It is best to start a daily brushing routine when your pet is young, but it can easily be introduced at any age. First, introduce your pet to the toothpaste by applying some to your finger or a toy. Let them lick the toothpaste, they will love the taste. Make the session enjoyable and give lots of praise so they will look forward to next time. Repeat this for three to five days.
The next step is place your finger with the applied toothpaste into your pets mouth and gently massage the teeth and gums. You do not need to you're your pets mouth open to brush the teeth. Repeat this until your pet is comfortable with finger brushing. During this stage you can introduce a finger brush to help your pet get used to the brushing sensation. This stage can take up to two to three weeks - so persevere!
When comfortable with finger brushing you can introduce a toothbrush. Wet the toothbrush with a small amount of water and apply the toothpaste pushing well into the bristles to help it stay on. Begin with just a few teeth and gradually increase the number of teeth brushed. You need to lift your pets lips to allow you access to the teeth but you do not need to hold the mouth open. Brush from the back towards the front but leave the small teeth in the front as brushing close to the nose can irritate some pets. You do not need to brush the inside edge of the teeth.
Once tartar has formed it is necessary to remove it completely with a professional scale and polish under general anaesthetic. Under anaesthetic scaling, both by hand and using ultrasonic cleaning equipment will remove tartar, both visible and also that which is accumulating below the gum line. The teeth are then polished in order to try to prevent subsequent plaque build-up as much as possible. It may be necessary to carry out other procedures at the same time such as fillings, extractions etc.

Lungworm in Dogs and Cats

There has been a lot of press recently about the rise of Angiostrongylus vasorum also known as the French Heartworm or lungworm.   Interesting that the increase in awareness and prevalence of this worm coincides with a prescription drug receiving authorisation for treatment of this worm. There is a promotion of this problem by Bayer in April almost every year with media coverage and support packs sent out to vets to promote the problem and quite likely their drug sales.

You should only consider regular preventative treatment if your dog eats slugs and snails, most dogs don't. We have not seen a confirmed lungworm case in west Swindon in 5 years.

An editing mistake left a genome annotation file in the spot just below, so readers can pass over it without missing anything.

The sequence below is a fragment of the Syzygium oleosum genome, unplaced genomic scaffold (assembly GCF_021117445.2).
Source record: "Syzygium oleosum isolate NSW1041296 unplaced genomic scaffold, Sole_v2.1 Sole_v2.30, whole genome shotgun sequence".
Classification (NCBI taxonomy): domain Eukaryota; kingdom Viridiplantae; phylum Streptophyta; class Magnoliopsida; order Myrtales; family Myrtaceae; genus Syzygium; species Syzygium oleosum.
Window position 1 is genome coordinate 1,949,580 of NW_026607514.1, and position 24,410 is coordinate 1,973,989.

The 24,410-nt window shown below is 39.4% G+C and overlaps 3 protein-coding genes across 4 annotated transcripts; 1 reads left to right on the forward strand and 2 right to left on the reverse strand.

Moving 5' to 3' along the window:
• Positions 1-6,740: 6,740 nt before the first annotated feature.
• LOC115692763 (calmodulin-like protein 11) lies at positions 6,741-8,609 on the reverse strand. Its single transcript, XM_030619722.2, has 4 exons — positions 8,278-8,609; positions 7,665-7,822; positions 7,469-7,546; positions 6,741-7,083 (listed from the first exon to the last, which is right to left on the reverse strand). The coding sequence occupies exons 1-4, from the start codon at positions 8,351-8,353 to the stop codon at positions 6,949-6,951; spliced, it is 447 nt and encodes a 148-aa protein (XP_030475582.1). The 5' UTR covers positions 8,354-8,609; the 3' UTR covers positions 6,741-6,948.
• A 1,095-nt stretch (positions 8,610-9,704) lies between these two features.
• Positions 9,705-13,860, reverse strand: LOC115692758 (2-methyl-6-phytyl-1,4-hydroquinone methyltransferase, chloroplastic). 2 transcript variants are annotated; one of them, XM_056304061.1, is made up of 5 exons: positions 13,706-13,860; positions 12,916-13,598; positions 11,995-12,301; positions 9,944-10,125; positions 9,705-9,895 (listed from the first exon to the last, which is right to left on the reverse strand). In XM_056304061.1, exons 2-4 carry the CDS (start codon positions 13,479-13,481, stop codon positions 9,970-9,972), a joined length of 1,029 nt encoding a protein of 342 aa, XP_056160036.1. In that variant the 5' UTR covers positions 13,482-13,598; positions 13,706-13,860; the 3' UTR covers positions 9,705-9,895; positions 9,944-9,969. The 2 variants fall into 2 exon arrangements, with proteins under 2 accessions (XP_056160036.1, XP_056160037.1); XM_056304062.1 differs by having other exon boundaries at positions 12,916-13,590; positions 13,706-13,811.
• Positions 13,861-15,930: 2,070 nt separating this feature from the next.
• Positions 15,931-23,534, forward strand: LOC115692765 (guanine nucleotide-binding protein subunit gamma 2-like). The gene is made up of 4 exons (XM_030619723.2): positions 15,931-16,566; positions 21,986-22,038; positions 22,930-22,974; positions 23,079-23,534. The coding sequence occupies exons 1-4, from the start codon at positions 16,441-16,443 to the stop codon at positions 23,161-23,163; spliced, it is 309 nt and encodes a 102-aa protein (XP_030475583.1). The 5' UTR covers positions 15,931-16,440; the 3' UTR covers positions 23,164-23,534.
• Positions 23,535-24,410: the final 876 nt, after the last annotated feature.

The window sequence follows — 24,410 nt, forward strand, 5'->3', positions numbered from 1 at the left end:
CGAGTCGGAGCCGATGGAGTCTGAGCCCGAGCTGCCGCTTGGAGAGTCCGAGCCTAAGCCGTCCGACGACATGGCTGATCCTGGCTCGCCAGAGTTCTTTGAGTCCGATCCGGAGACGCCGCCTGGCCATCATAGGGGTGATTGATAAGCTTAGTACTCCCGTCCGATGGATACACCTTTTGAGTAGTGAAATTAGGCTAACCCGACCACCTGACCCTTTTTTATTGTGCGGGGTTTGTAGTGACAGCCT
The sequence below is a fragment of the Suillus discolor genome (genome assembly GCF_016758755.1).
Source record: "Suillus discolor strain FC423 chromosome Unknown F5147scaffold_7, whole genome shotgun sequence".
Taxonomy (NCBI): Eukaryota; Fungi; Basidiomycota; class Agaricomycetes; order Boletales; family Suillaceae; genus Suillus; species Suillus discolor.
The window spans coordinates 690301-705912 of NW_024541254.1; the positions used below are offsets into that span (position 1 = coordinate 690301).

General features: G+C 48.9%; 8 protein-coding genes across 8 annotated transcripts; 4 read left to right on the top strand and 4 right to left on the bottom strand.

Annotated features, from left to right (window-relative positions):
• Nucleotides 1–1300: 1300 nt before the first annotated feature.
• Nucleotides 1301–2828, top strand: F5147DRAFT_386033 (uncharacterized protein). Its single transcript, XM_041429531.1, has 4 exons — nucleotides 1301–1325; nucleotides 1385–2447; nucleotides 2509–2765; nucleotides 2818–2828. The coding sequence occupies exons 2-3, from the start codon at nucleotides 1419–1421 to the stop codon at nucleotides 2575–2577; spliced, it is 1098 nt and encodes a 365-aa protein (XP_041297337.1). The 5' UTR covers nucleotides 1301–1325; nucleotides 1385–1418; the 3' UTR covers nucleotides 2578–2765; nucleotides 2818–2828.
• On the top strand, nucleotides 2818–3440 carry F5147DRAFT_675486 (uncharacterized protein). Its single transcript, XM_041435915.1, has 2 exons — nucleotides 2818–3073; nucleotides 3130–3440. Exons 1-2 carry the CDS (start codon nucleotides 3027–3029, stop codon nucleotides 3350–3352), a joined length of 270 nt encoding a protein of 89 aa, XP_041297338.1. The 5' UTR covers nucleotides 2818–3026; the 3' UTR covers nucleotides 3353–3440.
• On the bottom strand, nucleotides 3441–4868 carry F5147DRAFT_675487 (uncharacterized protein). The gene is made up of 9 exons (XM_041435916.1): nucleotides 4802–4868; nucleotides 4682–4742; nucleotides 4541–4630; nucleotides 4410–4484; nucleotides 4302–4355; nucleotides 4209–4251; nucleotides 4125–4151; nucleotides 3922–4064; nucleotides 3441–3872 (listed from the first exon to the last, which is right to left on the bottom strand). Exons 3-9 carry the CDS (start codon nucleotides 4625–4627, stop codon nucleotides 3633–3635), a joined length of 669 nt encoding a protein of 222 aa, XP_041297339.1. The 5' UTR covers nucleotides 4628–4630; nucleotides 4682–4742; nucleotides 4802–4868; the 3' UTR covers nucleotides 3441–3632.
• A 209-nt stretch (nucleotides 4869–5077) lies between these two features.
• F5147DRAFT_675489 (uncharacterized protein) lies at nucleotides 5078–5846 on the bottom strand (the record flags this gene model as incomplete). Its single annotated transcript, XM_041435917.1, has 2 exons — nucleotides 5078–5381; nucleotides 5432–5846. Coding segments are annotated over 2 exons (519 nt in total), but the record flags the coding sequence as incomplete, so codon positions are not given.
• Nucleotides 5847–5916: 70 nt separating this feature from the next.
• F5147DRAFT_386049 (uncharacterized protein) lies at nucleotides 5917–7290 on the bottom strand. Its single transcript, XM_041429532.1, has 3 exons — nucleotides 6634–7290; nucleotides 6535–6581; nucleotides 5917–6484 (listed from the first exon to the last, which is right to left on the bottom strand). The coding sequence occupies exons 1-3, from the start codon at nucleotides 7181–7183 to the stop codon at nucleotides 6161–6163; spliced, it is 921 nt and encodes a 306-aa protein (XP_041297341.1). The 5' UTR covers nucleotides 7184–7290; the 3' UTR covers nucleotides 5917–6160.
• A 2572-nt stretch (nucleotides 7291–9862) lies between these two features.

The truth is there is more than one type of lungworm and we have always been able to treat them. I hope this article gives you a more balanced opinion.

There a 4 lungworms to consider and they vary in their prevalence but all are considered present in the south west of England.

  • Angiostrongylus vasorum, The French Heartworm

It inhabits the right side of the heart and the arteries of the lung.  There is anecdotal evidence that it is spreading but has always been present in our area.  The life cycle involves slugs and snails.  An infected dog has worms in the heart and arteries which lay eggs. The eggs hatch a larvae which burrows through the blood vessels into the lung and are coughed up, swallowed and end up in the faeces. The faeces are eaten by slugs and snails who become infected. Dogs eat the slugs or snails containing a larva and the larvae burrow through the intestine and hitch a ride in the blood to the heart where they mature into worms and start laying eggs all over.  It takes a month or two to complete this cycle.
Having worms in the heart and lung causes a variety of clinical signs with 47% of dogs coughing, 42% struggling to breathe, 29% having bleeding problems, 20% showing weakness and 9% showing signs of back pain. The severity often relates to how many worms are present.
Treatment involves killing the worms (which can cause other problems as the can block blood vessels) in the lung.  It's best done slowly and there are 3 treatments available, all effective.

  • Oslerus osleri

This lungworm is found worldwide and the adults live in the windpipe and airways. They lay their eggs and the hatch into larva which are coughed up and swallowed and end up in the faeces. These worms do not need slugs or snails and they are picked up by dogs directly from other dogs faeces. The larvae burrow through the intestine and hitch a ride to the lungs in the bloodstream wher the burrow into the airways and move up to the windpipe.
They cause coughing and difficulty in breathing. Some dogs struggle to exercise and others have no signs at all. Treatment is available and Fenbendazole is the drug of choice.

  • Crenosoma vulpis

This lungworm is found worldwide and is considered to be increasing as the fox population increases. The adults live in the lungs and lay eggs which turn into larva that are coughed, swallowed and end up in the faeces. This worm relies on slugs and snails and it infects them when they eat the faeces. The dog eats the snail, the larva burrows through the intestine and gets to the lungs via the blood stream where it burrows into the airways.
They cause coughing and retching and can appear to look like kennel cough infection. The can cause a severe bronchitis. Treatment is usually with Fenbendazole.

  • Filaroides hirthi

This lungworm rarely causes clinical signs and although considered to be unlikely to cause major disease we have seen a dog that had to be euthenased due to the severity of his chronic lung disease. The life cycle is the same as Oslerus osleri and clinical signs are either nothing or cough and difficulty breathing. Fenbendazole has been used effectively to treat this condition.